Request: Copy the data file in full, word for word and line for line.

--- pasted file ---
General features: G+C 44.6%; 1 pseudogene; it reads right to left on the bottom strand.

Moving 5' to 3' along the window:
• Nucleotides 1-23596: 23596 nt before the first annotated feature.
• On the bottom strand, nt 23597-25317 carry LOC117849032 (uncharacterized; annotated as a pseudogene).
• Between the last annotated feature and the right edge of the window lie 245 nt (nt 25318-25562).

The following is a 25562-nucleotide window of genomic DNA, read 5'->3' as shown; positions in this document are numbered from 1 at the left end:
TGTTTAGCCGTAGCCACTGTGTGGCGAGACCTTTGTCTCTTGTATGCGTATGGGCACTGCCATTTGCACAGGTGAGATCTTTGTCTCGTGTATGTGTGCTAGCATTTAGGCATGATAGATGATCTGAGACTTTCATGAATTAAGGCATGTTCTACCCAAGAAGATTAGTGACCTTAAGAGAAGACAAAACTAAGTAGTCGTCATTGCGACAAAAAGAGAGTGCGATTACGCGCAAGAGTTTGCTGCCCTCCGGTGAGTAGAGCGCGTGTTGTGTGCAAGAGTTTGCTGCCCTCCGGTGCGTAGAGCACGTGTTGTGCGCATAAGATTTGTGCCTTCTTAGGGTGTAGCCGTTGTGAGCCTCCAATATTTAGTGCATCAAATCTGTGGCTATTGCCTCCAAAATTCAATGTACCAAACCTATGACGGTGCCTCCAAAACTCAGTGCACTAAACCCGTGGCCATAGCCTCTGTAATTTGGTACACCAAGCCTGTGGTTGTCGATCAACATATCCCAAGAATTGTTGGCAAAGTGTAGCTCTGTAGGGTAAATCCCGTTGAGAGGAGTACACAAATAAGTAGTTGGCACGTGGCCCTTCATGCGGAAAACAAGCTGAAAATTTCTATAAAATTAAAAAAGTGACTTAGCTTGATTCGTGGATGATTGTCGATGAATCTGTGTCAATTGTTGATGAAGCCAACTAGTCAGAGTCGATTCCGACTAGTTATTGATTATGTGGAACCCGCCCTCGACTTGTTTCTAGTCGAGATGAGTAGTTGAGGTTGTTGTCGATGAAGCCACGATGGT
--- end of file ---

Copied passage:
General features: G+C 44.6%; 1 pseudogene; it reads right to left on the bottom strand.

Moving 5' to 3' along the window:
• Nucleotides 1-23596: 23596 nt before the first annotated feature.
• On the bottom strand, nt 23597-25317 carry LOC117849032 (uncharacterized; annotated as a pseudogene).
• Between the last annotated feature and the right edge of the window lie 245 nt (nt 25318-25562).

The following is a 25562-nucleotide window of genomic DNA, read 5'->3' as shown; positions in this document are numbered from 1 at the left end:
TGTTTAGCCGTAGCCACTGTGTGGCGAGACCTTTGTCTCTTGTATGCGTATGGGCACTGCCATTTGCACAGGTGAGATCTTTGTCTCGTGTATGTGTGCTAGCATTTAGGCATGATAGATGATCTGAGACTTTCATGAATTAAGGCATGTTCTACCCAAGAAGATTAGTGACCTTAAGAGAAGACAAAACTAAGTAGTCGTCATTGCGACAAAAAGAGAGTGCGATTACGCGCAAGAGTTTGCTGCCCTCCGGTGAGTAGAGCGCGTGTTGTGTGCAAGAGTTTGCTGCCCTCCGGTGCGTAGAGCACGTGTTGTGCGCATAAGATTTGTGCCTTCTTAGGGTGTAGCCGTTGTGAGCCTCCAATATTTAGTGCATCAAATCTGTGGCTATTGCCTCCAAAATTCAATGTACCAAACCTATGACGGTGCCTCCAAAACTCAGTGCACTAAACCCGTGGCCATAGCCTCTGTAATTTGGTACACCAAGCCTGTGGTTGTCGATCAACATATCCCAAGAATTGTTGGCAAAGTGTAGCTCTGTAGGGTAAATCCCGTTGAGAGGAGTACACAAATAAGTAGTTGGCACGTGGCCCTTCATGCGGAAAACAAGCTGAAAATTTCTATAAAATTAAAAAAGTGACTTAGCTTGATTCGTGGATGATTGTCGATGAATCTGTGTCAATTGTTGATGAAGCCAACTAGTCAGAGTCGATTCCGACTAGTTATTGATTATGTGGAACCCGCCCTCGACTTGTTTCTAGTCGAGATGAGTAGTTGAGGTTGTTGTCGATGAAGCCACGATGGT